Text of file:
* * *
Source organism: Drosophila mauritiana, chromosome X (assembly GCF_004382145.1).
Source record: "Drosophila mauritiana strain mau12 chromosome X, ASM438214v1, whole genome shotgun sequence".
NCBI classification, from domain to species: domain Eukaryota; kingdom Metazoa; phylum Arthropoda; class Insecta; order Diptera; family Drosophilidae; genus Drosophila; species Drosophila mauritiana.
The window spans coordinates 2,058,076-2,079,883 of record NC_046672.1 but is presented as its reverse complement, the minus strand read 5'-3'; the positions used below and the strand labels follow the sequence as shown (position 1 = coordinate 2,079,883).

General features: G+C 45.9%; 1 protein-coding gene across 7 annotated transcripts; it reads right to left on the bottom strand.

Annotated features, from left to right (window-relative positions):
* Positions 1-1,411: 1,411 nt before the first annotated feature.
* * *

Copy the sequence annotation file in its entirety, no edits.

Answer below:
Source organism: Drosophila mauritiana, chromosome X (assembly GCF_004382145.1).
Source record: "Drosophila mauritiana strain mau12 chromosome X, ASM438214v1, whole genome shotgun sequence".
NCBI classification, from domain to species: domain Eukaryota; kingdom Metazoa; phylum Arthropoda; class Insecta; order Diptera; family Drosophilidae; genus Drosophila; species Drosophila mauritiana.
The window spans coordinates 2,058,076-2,079,883 of record NC_046672.1 but is presented as its reverse complement, the minus strand read 5'-3'; the positions used below and the strand labels follow the sequence as shown (position 1 = coordinate 2,079,883).

General features: G+C 45.9%; 1 protein-coding gene across 7 annotated transcripts; it reads right to left on the bottom strand.

Annotated features, from left to right (window-relative positions):
* Positions 1-1,411: 1,411 nt before the first annotated feature.